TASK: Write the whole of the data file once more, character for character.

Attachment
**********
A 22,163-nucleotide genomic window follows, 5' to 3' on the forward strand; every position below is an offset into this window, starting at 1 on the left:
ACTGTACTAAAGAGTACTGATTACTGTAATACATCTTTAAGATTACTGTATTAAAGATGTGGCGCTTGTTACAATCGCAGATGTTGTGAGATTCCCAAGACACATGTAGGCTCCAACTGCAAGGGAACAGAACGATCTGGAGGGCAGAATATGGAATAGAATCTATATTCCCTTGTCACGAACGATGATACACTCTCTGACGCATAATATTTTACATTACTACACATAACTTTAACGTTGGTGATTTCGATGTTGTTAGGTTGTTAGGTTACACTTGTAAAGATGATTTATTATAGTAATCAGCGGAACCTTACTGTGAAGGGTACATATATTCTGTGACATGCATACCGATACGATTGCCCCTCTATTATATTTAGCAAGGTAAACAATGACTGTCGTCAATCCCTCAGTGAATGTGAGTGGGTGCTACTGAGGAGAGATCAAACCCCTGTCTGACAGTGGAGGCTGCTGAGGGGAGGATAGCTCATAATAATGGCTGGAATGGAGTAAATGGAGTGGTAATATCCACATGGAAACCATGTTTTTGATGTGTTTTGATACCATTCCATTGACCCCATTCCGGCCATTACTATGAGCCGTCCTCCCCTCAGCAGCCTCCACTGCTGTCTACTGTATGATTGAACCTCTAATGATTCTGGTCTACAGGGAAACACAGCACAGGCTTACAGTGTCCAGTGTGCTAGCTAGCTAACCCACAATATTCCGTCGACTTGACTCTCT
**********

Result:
A 22,163-nucleotide genomic window follows, 5' to 3' on the forward strand; every position below is an offset into this window, starting at 1 on the left:
ACTGTACTAAAGAGTACTGATTACTGTAATACATCTTTAAGATTACTGTATTAAAGATGTGGCGCTTGTTACAATCGCAGATGTTGTGAGATTCCCAAGACACATGTAGGCTCCAACTGCAAGGGAACAGAACGATCTGGAGGGCAGAATATGGAATAGAATCTATATTCCCTTGTCACGAACGATGATACACTCTCTGACGCATAATATTTTACATTACTACACATAACTTTAACGTTGGTGATTTCGATGTTGTTAGGTTGTTAGGTTACACTTGTAAAGATGATTTATTATAGTAATCAGCGGAACCTTACTGTGAAGGGTACATATATTCTGTGACATGCATACCGATACGATTGCCCCTCTATTATATTTAGCAAGGTAAACAATGACTGTCGTCAATCCCTCAGTGAATGTGAGTGGGTGCTACTGAGGAGAGATCAAACCCCTGTCTGACAGTGGAGGCTGCTGAGGGGAGGATAGCTCATAATAATGGCTGGAATGGAGTAAATGGAGTGGTAATATCCACATGGAAACCATGTTTTTGATGTGTTTTGATACCATTCCATTGACCCCATTCCGGCCATTACTATGAGCCGTCCTCCCCTCAGCAGCCTCCACTGCTGTCTACTGTATGATTGAACCTCTAATGATTCTGGTCTACAGGGAAACACAGCACAGGCTTACAGTGTCCAGTGTGCTAGCTAGCTAACCCACAATATTCCGTCGACTTGACTCTCT